In an age of the obese, violence obsessed and the iPad, it seems that television will no longer satisfy the needs of today’s ever-evolving society. With web television now offering such a vast array of specialist subjects, spending a daily average of five hours in front of the box just isn’t doing it for us anymore. So where are consumers turning to, to get their much needed fix?
For those with an interest in any given subject, the internet has precisely what the customer is after. The amount of people doing hard time in jail proves this point rather uncomfortably. With videos of violence, pornography and terrorism posted every second, it seems that the internet has no limits. It seems also that internet programmes have society well and truly in their grip, especially the younger, more malleable generations. According to a survey by YouGov, over half of 18 to 24 year-olds watch series online, compared with 12 per cent of those over 55. More than one-third of 18 to 24 year-olds also say they expect to watch more online TV in the future.
‘James Kennedy, of YouGov’s Media Consulting team, likens the growth of online TV to the way the music industry was ‘revolutionised’ through the advent of sites that allowed users to download tracks for free’ (www.bluhalo.com).
Why has web television become so popular?
The reason for its rapid growth lies in the fact that the viewer can pick and choose what he or she wants to watch. In terms of content, this can now be customized to suit the viewer’s needs, whereas television does not have this option. As Morgan states, ‘Going by the recent survey of recent TV audience trends, Smith is right that if your interest is in say, saving the bat, and somebody has a bat watch protection site with video clips and information, then you will watch it’ Similarly, ‘Any one of you who has clicked on the news pages and homepages of servers to get a news update would agree that you have already done away with someone directing you as to what to watch and that you now choose your own reports to open or run, according to your interests’ (Morgan, 2008: 161).
YouTube is undoubtedly a big contributor to internet television growth. The average user will spend an average of 15 minutes on the site daily; nothing compared to the five or so hours sat in front of the box, you might say, but the company is fast closing the gap with television, offering full length movies and music videos to keep users ensnared. The site already boasts 7,000 hours of full length movies and shows and more impressively, more video is uploaded to YouTube in 60 days than the entire corpus of video created by U.S television networks in 60 years; things are starting to look slightly different now, I’m sure you’ll agree. Other tactics used by the company to ensure users stay with the site is the method of what it calls ‘Disco’, which matches the users’ personal tastes to related videos. It is reported that people with this option watch three times as many videos as those who do not. And it really does work. I can vouch for this, as I’m sure so can you. Every time I’m on the site, I’m quite literally bombarded with video suggestions for rocket science and astro-physics. OK, cars, police chases and music videos.
Ever since that fateful day, five years ago, when two friends shot a short clip and uploaded it onto the now world famous YouTube, have more and more video websites been popping up. And this doesn’t only apply to amateur films, news and clips, but also to well-made short series on any subject imaginable. The motoring world, for example, has moved from print to internet, television to web TV. Fifth Gear, Web TV, is a good example of this. As well as airing on our television screens, the car programme also features a web-based series to fill in the gaps. The episodes are typically much shorter, perhaps only a few minutes, and production costs aren’t as high, but what they do is quench the thirst of avid followers. Autocar and Evo magazine too dabble in this new technology, to put a more personal and entertaining spin on many a story.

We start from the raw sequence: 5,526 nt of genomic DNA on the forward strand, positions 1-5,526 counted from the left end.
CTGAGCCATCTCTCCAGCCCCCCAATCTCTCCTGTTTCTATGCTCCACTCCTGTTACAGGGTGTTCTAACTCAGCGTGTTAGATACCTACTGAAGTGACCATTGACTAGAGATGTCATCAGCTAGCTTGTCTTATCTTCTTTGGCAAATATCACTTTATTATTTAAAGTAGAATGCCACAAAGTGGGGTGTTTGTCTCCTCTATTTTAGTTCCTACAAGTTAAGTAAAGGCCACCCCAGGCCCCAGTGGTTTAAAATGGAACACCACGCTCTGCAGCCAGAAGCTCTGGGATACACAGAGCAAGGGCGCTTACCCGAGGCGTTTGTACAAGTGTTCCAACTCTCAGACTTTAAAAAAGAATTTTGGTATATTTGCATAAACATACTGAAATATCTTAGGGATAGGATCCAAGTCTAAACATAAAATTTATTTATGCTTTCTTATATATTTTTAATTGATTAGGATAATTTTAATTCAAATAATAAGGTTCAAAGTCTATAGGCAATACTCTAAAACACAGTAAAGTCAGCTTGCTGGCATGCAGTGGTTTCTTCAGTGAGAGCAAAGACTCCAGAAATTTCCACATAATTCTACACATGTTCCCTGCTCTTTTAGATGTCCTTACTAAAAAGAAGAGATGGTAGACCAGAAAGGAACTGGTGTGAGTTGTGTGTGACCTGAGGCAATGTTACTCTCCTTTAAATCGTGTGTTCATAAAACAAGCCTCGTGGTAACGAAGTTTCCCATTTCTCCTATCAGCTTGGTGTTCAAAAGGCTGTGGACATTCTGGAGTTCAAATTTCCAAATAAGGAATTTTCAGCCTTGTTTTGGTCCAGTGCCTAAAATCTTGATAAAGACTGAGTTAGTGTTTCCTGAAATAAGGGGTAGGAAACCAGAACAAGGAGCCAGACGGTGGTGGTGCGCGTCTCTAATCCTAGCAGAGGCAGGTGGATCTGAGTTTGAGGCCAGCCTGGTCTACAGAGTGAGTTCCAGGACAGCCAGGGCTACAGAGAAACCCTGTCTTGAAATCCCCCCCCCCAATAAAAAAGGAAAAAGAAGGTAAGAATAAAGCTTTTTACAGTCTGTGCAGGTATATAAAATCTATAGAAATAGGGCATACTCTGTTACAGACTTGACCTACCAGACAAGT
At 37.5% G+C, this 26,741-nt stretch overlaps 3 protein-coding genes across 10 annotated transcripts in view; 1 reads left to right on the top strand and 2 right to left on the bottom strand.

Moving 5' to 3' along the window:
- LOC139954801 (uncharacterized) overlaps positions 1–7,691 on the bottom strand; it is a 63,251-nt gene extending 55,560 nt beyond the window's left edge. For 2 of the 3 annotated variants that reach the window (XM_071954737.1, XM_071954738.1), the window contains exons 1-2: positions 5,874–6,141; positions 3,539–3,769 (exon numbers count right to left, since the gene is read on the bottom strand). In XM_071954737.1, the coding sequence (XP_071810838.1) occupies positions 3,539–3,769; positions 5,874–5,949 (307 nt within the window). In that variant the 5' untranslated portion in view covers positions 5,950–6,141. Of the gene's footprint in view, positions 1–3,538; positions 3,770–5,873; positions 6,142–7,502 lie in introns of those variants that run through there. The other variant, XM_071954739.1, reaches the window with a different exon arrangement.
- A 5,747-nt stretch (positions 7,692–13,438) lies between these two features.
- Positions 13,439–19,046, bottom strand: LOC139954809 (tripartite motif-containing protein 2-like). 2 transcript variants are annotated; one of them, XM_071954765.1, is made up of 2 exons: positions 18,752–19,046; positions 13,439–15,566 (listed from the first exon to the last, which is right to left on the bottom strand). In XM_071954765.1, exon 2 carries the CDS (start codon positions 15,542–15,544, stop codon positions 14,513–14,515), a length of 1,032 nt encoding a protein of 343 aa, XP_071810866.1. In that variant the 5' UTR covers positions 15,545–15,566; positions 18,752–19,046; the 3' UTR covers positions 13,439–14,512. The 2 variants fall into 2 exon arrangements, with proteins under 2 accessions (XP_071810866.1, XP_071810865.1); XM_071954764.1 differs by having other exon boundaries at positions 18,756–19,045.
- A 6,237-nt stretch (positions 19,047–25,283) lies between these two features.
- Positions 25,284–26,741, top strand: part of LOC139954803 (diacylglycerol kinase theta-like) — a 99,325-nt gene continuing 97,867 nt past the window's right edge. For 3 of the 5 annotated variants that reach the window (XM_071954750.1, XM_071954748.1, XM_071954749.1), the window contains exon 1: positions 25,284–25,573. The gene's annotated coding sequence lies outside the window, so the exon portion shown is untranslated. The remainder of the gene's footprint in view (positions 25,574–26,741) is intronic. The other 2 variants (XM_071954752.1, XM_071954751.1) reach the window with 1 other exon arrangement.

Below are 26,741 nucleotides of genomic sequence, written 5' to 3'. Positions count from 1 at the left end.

It is episodes like the ones mentioned above which are really highlighting the success of online television. Typically, web television would have been comedic in nature due to it ‘being the genre most easily expressed and digested in the common short episode times featured. Unlike its mainstream broadcast counterpart, the web-based television series is historically noted for its low production values, most shows starting out in a YouTube sort of fashion or featured on independent websites’ (www.articlesbase.com).
What impact has internet television had on the development of video technology?
Witth the advance in streaming capabilities, recent years have seen an impressive increase of ‘on demand’ video services and specific internet TV channels. ‘This development has been intensified in recent years , where the quality of streaming video signals is getting better and approaching the quality levels known from traditional TV services’ (Küng, Picard, Towse, 2008:57).
It is now that the internet is becoming a competing infrastructure for TV services, whereas it would have been terrestrial, satellite and cable networks that dominated the field. ‘A number of broadband providers simply copy the business model from multi-channel platforms … and offer services in different package’ (Küng, Picard, Towse, 2008:57).
With the digital age in full swing, coupled with the internet, it seems that the death of traditional programming is imminent. Or is it?
According to Alex Graham, Chief Executive, Wall to Wall TV: ‘Every time there is a new technology, people predict the death of the old one, but movies didn’t kill off the newspapers, television didn’t kill off the cinema, video didn’t kill off television and nor did DVDs, and the internet will not kill off television networks either’ (Morgan, 2008: 163).
A very valid point you may think, but let’s not forget why traditional television is with us, i.e. advertising. Without it, we’d be stuck with only the BBC. So if the growth of internet television is such, advertisers will digress from the traditional and instead opt for the modern, won’t they? As Hughes comments: ‘We appear to be moving into a world where everything is provided for free. The premise is based on advertisers being there to support things. But if the audiences do move off to Bebo or YouTube then that is going to make it difficult if the revenue follows them.’ (Morgan, 2008: 162). In the past television has provided the perfect platform from which to advertise. Recently, however, the advent of multi platform outlets has meant that advertisers have become unsure of which way to turn to ensure the highest audience is reached.